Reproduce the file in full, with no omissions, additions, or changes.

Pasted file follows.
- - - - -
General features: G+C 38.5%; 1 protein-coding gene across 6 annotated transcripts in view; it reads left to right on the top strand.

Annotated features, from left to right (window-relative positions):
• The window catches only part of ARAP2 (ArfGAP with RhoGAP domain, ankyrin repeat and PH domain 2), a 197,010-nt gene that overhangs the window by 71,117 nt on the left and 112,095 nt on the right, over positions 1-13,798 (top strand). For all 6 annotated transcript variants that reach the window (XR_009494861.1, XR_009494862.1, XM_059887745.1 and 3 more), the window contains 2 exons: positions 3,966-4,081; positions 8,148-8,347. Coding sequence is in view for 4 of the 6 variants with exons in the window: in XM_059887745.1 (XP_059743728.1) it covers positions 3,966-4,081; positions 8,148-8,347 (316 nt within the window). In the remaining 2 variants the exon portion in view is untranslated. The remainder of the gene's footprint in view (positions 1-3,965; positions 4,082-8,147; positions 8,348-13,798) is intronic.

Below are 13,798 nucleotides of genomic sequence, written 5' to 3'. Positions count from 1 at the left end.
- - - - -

General features: G+C 38.5%; 1 protein-coding gene across 6 annotated transcripts in view; it reads left to right on the top strand.

Annotated features, from left to right (window-relative positions):
• The window catches only part of ARAP2 (ArfGAP with RhoGAP domain, ankyrin repeat and PH domain 2), a 197,010-nt gene that overhangs the window by 71,117 nt on the left and 112,095 nt on the right, over positions 1-13,798 (top strand). For all 6 annotated transcript variants that reach the window (XR_009494861.1, XR_009494862.1, XM_059887745.1 and 3 more), the window contains 2 exons: positions 3,966-4,081; positions 8,148-8,347. Coding sequence is in view for 4 of the 6 variants with exons in the window: in XM_059887745.1 (XP_059743728.1) it covers positions 3,966-4,081; positions 8,148-8,347 (316 nt within the window). In the remaining 2 variants the exon portion in view is untranslated. The remainder of the gene's footprint in view (positions 1-3,965; positions 4,082-8,147; positions 8,348-13,798) is intronic.

Below are 13,798 nucleotides of genomic sequence, written 5' to 3'. Positions count from 1 at the left end.